Karooooo Ltd. (NASDAQ:KARO) is an under-covered telematics provider operating mainly in South Africa and to a lesser-extent Europe, Asia, and the United States. The company is steadily growing subscribers and customers across geographies and verticals and is profitable and cash flow positive. There are real risks, but the shares are a buy for the speculative investor in the current price range of the low $20s/share.
KARO started as a stolen vehicle recovery service in South Africa but now offers a comprehensive, cloud-based smart mobility platform for connected vehicles. The business is vertically integrated, meaning KARO controls every aspect of smart device design, platform innovation, software development, and customer onboarding and support. The platform acts as a central nervous system for connected vehicles, providing customers with fleet visibility in a single user-friendly interface that delivers actionable insights in real-time. KARO states that their offering improves customer productivity, efficiency, sustainability, and regulatory compliance. As of February 28, 2022, the company collects an average of over 90 billion data points per month.
The company has articulated a four-pillar growth strategy. The pillars are:
The plan is to roll out new features to existing customers with subscribers that are already on the platform and raise the price per subscriber accordingly. If management succeeds in doing this, it should lead to an increase in ARPU (average revenue per subscriber) over time. Here is a chart showing ARPU results over the prior four years.
ARPU seems to be hovering around 150 Rand per year per subscriber. Management has not articulated a target ARPU but stated in the June 20th, 2022, 20-F, “The Group’s ARPU has been fairly consistent since inception more than 15 years ago. Management believes that ARPU of approximately ZAR 150 provides attractive margins and sustainable growth in most countries.”
Though the company has not succeeded at this goal yet, hopefully, as the R&D and M&A initiatives mentioned later bear fruit this number will start growing at a fast pace.
This is a straightforward and obvious goal. The company has increased the number of customers (not subscribers) from ~75,000 to ~88,000 from February ’21 to February ’22. If the company can expand the number of customers and subscribers, they can spread fixed costs across more incremental units and collect more data to monetize. Also, this directly drives subscription revenue. Let’s review historical subscriber growth.
At the midpoint of 1.8M subscribers in 2023 the company would be growing subscribers at healthy 18% clip. This is a slight acceleration on the 16.67% growth cagr of the prior three years. This makes sense when you consider the changing reality of the covid pandemic.
These are profitable subscribers for KARO, in 2022 the cost of acquiring a subscriber was 2,070 Rand and the lifetime value of a subscriber was 6,342 Rand for a more than 3x LTV/CAC
This refers to reducing dependence on South Africa. The company has stated that they expect South Africa to remain an important market but that they expect more robust subscriber growth from Asia-Pacific and the Middle East. This has played out from 2019 – 2022 as South African subscribers grew at a 17% three-year cagr and EMEA/Asia subscribers grew at a 24% three-year cagr. It is worth mentioning that in the Q3 2022 conference call management stated that covid-19 was restraining growth in Asia. In the Q4 2022 conference all management stated that Asia “is now starting to open up”. If this is the case Asian growth will probably accelerate.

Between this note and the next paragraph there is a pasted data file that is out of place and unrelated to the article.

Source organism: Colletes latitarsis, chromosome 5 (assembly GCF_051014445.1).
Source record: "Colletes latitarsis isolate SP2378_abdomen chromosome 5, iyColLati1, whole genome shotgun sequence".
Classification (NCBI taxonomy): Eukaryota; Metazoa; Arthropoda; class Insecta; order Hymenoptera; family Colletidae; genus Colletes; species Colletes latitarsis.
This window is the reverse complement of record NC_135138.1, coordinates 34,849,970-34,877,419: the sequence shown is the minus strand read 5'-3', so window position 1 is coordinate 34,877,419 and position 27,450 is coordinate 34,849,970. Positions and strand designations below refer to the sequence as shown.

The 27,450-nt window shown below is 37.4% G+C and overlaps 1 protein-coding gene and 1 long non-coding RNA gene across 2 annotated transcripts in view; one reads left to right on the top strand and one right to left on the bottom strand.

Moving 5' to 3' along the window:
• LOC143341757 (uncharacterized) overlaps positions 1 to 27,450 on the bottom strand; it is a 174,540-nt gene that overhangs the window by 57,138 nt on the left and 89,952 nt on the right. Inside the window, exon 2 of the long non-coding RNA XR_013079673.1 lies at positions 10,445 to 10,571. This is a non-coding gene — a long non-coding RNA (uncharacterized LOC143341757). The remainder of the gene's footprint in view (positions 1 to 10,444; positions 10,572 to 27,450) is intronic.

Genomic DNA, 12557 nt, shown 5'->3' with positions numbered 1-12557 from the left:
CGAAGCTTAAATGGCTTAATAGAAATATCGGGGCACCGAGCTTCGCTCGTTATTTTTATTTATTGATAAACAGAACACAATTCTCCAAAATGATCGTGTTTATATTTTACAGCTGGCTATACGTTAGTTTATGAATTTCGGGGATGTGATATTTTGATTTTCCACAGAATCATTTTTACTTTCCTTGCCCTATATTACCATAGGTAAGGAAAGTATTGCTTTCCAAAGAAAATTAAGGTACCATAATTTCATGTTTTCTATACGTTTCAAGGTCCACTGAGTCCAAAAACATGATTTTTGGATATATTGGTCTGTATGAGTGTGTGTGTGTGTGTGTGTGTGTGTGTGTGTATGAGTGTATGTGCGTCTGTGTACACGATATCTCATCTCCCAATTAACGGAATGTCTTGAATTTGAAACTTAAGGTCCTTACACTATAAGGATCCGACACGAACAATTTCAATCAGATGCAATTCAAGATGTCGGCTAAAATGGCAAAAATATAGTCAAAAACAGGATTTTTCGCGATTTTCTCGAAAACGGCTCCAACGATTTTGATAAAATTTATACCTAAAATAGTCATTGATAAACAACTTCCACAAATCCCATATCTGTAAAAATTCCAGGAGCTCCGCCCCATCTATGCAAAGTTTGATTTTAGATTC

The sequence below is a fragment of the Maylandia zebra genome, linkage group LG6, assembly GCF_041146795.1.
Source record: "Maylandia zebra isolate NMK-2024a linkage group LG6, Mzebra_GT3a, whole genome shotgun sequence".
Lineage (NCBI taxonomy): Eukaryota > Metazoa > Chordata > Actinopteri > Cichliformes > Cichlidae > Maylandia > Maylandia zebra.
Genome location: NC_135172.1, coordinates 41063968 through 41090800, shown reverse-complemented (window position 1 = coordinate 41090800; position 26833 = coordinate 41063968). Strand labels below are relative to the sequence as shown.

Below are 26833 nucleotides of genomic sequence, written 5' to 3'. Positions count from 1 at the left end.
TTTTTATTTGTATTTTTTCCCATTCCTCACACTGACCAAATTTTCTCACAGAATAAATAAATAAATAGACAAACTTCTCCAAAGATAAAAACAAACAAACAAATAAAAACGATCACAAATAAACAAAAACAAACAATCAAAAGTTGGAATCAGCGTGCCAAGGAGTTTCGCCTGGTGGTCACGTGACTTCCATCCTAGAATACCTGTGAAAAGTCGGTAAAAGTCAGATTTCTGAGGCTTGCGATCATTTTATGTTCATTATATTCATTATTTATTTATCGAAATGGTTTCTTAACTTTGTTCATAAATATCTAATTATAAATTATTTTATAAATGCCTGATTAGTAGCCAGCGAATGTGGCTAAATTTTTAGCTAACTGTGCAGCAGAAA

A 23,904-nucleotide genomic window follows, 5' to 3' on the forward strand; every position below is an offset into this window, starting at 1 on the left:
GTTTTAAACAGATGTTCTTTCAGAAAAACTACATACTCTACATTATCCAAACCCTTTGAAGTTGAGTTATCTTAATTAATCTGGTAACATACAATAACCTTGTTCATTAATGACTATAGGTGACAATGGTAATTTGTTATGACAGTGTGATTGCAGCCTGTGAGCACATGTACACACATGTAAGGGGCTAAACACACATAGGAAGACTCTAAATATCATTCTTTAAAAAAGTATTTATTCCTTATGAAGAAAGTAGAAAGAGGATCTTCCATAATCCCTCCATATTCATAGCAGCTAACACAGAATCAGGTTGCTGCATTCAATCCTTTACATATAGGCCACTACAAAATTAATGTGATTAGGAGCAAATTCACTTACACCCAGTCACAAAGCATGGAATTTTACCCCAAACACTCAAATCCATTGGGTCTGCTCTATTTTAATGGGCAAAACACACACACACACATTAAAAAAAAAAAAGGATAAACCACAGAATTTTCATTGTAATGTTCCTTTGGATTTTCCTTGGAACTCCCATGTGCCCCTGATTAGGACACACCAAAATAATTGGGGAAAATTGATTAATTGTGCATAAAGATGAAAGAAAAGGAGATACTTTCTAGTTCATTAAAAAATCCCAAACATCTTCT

KARO has several meaningful expansion initiatives underway that utilize company telematics expertise/data and should be viewed as call option style bets on the future of mobility.
KARO recently purchased 70.1% of a logistics company called Picup. They had already been working with Picup to address customer last mile delivery challenges through an integrated partnership. Picup facilitates an elastic fleet of third-party delivery drivers to handle overflow volumes when surges in demand occur. Furthermore, Picup integrates with customer warehouses and payment systems allowing large corporate customers greater flexibility in handling delivery needs.
KARO has unified the Picup offering into the KARO platform and now refers to the business as KARO logistics. KARO has an option to increase its shareholding to 83.5%. KARO also has a put option that gives it the right to sell Picup to KARO CEO Zak Calisto any time before 8/31/2022, though this seems unlikely at this point. It looks like KARO logistics is a platform enhancement, as opposed to a separately reported product line, aimed at enhancing the value big corporate customers get from Cartrack and thus hopefully increasing retention and ARPU.
KARO has been beta testing a used car marketplace called Carzuka with a low volume of transactions in South Africa only. The company initiated Beta testing in the fourth quarter of 2021 and expects to enter full operation in the second quarter of 2023. During the Q3 2022 earnings call the CEO revealed that Carzuka did about 9M ZAR in Q2, 24M ZAR in Q3, and estimated 40M ZAR for Q4. This is rapid growth, but to keep this in perspective 40M ZAR is about $2.5M USD at current exchange rates. Carzuka will have to greatly ramp volume upon go live to meaningfully impact the company’s results as a used car marketplace in South Africa.